Eddie Gordon: I’m going to stay at 185lbs, if they offer me something I can’t refuse at 170lbs I’ll take it. I’m a big guy and I started out at 300lbs and made it to welterweight. It took a lot of discipline and sacrifices. Not going out with my kids, not going out with my friends.

TLE: What happens after a fighter’s career is over?

Eddie Gordon: Sometimes as fighters we don’t know what the next step is. We’re involved with the right here and right now. And when it’s over we don’t know where to go. We don’t have an identity because we are so wrapped up and we want to be great.

So while we’re in the moment, there should be someone in the background, saying let’s set this up, so you have a future after fighting. Because it’s such a short window we have in the bigger picture. It’s a little blip on the radar of life.

TLE: Do you think UFC was better before? Has the game changed and do fighters have to trash talk?

Eddie Gordon: The game has changed. The old UFC, the best fighters fought the best person. You see guys now who aren’t that high ranked moving onto title fights earning millions of dollars because of their mouth and their trash talk.

But there is a fine line. You see people cross the line and it is the Conor McGregor effect. Fighters feel like they need to trash talk to make money and it’s scary. With UFC 217 Jedrzejczyk vs Namajunas and the trash talk, Joanna took it too far getting into touchy subjects like mental health. You know we all want to make money but for you to bring another fighter to tears, that is brutal.

UFC sold for £4 billion dollars and they have to recoup that money and they got to do something about it. It is not the best thing for the sport but for the entertainment aspect that’s what puts money in their pockets and its scary.

TLE: What are your thoughts on the UFC model?

Eddie Gordon: Take the NBA, – the NBA promotes the players. The players are individuals and now it’s a global sport. Take the NFL and the NFL doesn’t promote the players like the NBA does. Its more about the NFL shield and that’s the route that the UFC has gone.

The UFC believes they can make a new star and make sure they keep the brand bigger than the fighter. Conor McGregor has thrown a monkey wrench into that and it’s almost like the UFC created a monster.  It’s a catch 22 and it’s looking like the UFC is going to unfold.

You got to understand the UFC has only been around for 20 years. It’s in the baby stage and its one of the fastest growing sports in the world and its exciting where it’s going.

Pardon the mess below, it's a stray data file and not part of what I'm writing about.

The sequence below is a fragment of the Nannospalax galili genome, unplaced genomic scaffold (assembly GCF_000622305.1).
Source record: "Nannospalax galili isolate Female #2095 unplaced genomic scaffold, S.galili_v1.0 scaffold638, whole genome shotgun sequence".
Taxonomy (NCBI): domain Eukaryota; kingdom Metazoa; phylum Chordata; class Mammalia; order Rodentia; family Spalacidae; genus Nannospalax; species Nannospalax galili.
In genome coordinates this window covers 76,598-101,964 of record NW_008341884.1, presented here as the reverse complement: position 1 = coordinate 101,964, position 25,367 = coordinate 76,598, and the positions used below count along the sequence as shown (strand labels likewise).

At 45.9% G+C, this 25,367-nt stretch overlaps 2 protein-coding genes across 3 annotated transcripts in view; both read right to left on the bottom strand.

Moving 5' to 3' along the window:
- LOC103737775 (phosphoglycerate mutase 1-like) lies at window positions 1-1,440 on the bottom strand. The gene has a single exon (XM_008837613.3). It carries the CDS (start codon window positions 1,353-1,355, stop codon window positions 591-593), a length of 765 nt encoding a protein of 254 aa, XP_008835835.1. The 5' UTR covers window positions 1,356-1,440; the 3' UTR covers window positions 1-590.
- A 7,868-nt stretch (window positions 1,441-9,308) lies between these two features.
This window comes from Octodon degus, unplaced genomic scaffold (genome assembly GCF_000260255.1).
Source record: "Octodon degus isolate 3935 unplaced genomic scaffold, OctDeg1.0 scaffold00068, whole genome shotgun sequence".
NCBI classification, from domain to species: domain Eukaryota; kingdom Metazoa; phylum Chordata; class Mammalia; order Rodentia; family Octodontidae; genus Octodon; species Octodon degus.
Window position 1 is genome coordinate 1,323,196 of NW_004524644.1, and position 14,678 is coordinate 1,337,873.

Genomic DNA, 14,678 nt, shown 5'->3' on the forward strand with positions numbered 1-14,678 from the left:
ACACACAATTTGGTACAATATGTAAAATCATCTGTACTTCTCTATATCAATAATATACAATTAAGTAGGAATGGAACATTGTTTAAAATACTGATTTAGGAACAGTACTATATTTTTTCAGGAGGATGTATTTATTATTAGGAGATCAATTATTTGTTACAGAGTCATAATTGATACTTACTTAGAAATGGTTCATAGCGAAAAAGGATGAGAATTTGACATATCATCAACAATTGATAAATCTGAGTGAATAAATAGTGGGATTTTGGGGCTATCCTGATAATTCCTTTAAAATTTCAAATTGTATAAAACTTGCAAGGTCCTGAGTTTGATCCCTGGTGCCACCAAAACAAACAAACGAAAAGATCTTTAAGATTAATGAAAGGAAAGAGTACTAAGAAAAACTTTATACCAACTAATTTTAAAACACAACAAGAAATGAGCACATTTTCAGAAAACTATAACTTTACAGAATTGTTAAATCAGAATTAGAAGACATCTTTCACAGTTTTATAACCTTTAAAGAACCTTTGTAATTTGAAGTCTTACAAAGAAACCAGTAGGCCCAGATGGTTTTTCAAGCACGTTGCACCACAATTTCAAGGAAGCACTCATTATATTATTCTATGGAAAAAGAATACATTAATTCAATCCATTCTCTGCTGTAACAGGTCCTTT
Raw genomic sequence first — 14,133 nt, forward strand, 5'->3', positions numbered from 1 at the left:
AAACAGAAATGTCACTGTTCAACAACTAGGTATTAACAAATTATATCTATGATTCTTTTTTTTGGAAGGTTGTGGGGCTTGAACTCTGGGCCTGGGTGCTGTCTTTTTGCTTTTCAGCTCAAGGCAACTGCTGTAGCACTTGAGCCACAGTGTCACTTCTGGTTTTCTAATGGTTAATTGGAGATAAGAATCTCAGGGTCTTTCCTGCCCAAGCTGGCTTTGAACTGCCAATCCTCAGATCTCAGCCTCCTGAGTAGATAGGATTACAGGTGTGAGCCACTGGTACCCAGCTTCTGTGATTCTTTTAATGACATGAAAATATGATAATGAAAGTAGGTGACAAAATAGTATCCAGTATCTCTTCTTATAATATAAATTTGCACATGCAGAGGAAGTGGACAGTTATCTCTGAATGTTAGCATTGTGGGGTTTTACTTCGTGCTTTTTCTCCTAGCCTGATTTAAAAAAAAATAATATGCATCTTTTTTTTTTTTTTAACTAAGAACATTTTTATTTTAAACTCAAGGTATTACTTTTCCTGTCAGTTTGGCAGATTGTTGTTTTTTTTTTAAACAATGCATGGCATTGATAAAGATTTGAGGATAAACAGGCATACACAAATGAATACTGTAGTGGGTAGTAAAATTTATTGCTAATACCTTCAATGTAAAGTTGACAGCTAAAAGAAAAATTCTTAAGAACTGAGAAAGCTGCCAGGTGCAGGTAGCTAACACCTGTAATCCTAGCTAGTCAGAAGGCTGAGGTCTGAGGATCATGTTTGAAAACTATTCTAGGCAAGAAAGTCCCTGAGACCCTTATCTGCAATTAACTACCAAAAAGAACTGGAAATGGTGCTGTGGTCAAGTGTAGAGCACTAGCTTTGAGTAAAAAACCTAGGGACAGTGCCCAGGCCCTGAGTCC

TLE: What have you been up to since The Ultimate Fighter and what are your future plans?

Eddie Gordon: Yeah, everything has been going good for me since Ultimate Fighter. I have a couple of different ventures going on.

I am in the process of finalising my first book, which is something I’m super excited about. I never thought I’d be fighting, I never thought I’d be writing a book, so both things have been great. I’m using the platform the UFC gave me and hopefully I can touch some lives and make a huge difference.

 

 

TLE: Can you tell us more about the book?

Eddie Gordon: Everyone wants to tell me I am an overnight success. It wasn’t overnight. It has been 34 years in the making and my story won an Emmy award for the documentary [see above] they did on me.

I want to motivate that young kid that came from nothing, who no one ever believed in but believed in himself. The book will be available hopefully this week, if you follow my social media @TruckMMA_UFC I will be promoting it.

Importantly it’s going to be affordable. I don’t want money ever to be an issue for someone to step into their greatness.

TLE: Updates on your fight career?

Eddie Gordon: I’ve been training and getting ready to get back into the Octagon. Not sure where yet, being a free agent is good but I am in a good place, because I’m not fighting because I need the money. I fight now because I love the sport and it’s a good opportunity for my family.

I’m definitely fighting again, there is a lot left in this tank.

TLE: Thank you Eddie for this opportunity, it was brilliant to talk to you. Is there anything else you want to say?

Eddie Gordon: I want to thank you for reaching out. It was certainly a pleasure.

My legacy is not going to be about how many fights I won, cars I owned or houses I bought. It’s going to be about how many lives I’ve touched. That is why I’m talking to you and we are going to touch tons of lives. So I’m super excited.

Interview by Jack Granard